On Friday, she showed up again and won the Class AA state title in the discus with a toss of 115 feet and 11 inches. Her personal best had been 109 feet and 8 inches.

Mitchell County also got some points from Twyla White, who tied for fifth in the high jump, and the Lady Eagles are hoping for their best team finish in years.



No one pole vaults like the Ebbets family from Lee County, and Holly Ebbets made her own statement Friday, finishing second in the Class AAAA meet with a vault of 10 feet, breaking her personal best of 9-feet, six inches. Her brother Caleb set the boys Region 1-AAAA record on Wednesday with a vault of 16-feet and will be trying to break the state record (14-9) next week in Jefferson. But Caleb is a senior and Holly is just a freshman. She has three more years to try to set the girls AAAA record of 11-6.

Westover had its own monumental moment in the pole vault Friday when Alysia Potts soared to new personal heights and broke the school record. Potts, a sophomore, cleared 9-6 to finish fourth in the Class AAA meet. It's hard to imagine anyone climbing higher any faster than Potts.

Just three weeks ago, her personal best was 7-6, but she has added two feet in less than 21 days. If that's not enough, she predicted her performance.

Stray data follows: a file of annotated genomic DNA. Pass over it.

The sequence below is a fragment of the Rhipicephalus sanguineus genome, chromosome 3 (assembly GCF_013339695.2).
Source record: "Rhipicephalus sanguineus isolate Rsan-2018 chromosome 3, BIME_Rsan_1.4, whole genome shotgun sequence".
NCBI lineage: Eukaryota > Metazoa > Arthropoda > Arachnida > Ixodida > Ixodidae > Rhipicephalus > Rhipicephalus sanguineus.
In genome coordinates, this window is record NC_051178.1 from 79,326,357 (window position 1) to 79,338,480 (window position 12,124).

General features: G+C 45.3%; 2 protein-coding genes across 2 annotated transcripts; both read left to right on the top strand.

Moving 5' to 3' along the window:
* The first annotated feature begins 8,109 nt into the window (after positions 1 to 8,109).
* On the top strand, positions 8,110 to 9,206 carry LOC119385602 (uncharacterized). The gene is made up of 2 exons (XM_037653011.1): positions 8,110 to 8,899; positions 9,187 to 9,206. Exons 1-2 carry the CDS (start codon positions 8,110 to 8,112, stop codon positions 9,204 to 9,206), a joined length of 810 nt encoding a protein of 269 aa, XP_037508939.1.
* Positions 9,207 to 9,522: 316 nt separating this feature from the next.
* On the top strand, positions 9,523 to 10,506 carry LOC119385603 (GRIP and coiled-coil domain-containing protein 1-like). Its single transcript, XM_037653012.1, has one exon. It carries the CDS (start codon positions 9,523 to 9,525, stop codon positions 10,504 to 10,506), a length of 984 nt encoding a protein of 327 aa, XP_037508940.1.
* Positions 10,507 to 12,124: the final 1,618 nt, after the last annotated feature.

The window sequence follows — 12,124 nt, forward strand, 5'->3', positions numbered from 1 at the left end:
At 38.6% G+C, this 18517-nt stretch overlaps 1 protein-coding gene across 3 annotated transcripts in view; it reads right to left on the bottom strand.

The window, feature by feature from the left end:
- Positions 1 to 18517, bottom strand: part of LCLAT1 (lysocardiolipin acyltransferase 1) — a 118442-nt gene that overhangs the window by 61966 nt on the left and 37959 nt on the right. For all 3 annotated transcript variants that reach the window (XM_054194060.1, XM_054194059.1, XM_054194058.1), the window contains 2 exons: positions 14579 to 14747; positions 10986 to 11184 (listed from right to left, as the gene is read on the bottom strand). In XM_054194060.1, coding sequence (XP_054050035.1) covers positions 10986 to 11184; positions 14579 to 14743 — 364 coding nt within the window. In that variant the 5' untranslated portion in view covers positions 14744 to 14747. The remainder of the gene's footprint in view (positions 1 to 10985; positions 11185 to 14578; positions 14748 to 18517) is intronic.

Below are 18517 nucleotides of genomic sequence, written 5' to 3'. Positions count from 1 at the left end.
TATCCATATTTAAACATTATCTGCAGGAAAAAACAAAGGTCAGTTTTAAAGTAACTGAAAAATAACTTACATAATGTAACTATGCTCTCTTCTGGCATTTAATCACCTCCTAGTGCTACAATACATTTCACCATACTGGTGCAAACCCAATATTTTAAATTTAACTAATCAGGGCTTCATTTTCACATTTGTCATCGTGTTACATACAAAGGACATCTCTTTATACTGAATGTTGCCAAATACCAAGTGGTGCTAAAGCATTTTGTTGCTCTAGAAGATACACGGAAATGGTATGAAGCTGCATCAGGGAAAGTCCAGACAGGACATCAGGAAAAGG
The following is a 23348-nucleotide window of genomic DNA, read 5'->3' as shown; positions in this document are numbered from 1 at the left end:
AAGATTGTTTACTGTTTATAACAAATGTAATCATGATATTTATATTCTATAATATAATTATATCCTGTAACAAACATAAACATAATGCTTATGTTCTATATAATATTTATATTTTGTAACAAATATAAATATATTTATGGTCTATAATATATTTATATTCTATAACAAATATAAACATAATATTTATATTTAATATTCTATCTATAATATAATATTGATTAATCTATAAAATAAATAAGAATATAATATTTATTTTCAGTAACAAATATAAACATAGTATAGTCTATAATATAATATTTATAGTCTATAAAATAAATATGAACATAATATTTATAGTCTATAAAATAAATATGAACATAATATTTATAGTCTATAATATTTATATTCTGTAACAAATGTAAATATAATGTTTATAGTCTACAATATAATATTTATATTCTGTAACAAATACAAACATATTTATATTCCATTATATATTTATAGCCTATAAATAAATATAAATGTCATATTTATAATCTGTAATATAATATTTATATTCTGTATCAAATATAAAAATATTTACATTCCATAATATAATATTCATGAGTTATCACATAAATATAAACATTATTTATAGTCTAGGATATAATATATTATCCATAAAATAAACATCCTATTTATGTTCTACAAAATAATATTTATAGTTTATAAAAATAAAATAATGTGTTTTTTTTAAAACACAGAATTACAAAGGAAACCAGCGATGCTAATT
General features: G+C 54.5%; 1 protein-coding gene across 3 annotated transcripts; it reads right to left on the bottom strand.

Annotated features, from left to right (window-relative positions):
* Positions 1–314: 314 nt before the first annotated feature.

"I was excited to get it. I told my mom (Thursday night) I was going to get 9-6,'' said Potts, who tied the school record of 9-0 and then cleared 9-6 on her final attempt to move into fourth place and set a new standard at Westover. The bar wobbled just a bit then settled into place to give her the new school record.

"It's all about the Lord,'' Potts said, and then she quoted Philippians 4:13 -- "I can do all things through Christ.''

It is an amazing turnaround, gaining two feet in such a short period of time, but Westover coach Harley Calhoun feels Potts' work ethic and dedication were just part of the story, while her mental attitude pushed her over the top.

"You could see the change in her over the last couple of weeks,'' Calhoun said. "You could just see her confidence soar.''

Then Potts did. She admitted it didn't hurt to have the state meet in Albany.

"I came in real confident,'' she said. "This is my home turf. I never got nervous until I got here and started seeing (some of the other competitors). But then I thought, 'This is my day,' and got that confidence back. Next year, I'm going for 10-6.''

Westover also scored points in the high jump, where Clennysha Jones finished third, clearing the bar at 5-2. She had been jumping at 5-0 most of the year.

"I feel pretty good about it,'' said Jones, a junior. "I didn't place last year, and this year I was third, so next year is my senior year and I want to come back to state and go out with a bang.''



Westover's Ericka Taylor, a freshman who dominated distance running in Southwest Georgia this year, ended her season Friday night by finishing sixth in the 3,200 -- the only running final of the day. It was a matter of pride for Taylor, who was a little disappointed after finishing 10th in the 1,600 on Thursday.

Taylor ran a 12:00 in the race, shaving 21 seconds off her previous best time. She was as proud of that as her top-six finish.

Other Southwest Georgia performers who finished in the top eight at state include Baconton's Taylor Gray, who finished fourth in the Class A pole vault with a vault of 9-feet, and Albany High's Samara Roberson, who finished eighth in the shot put (34-2).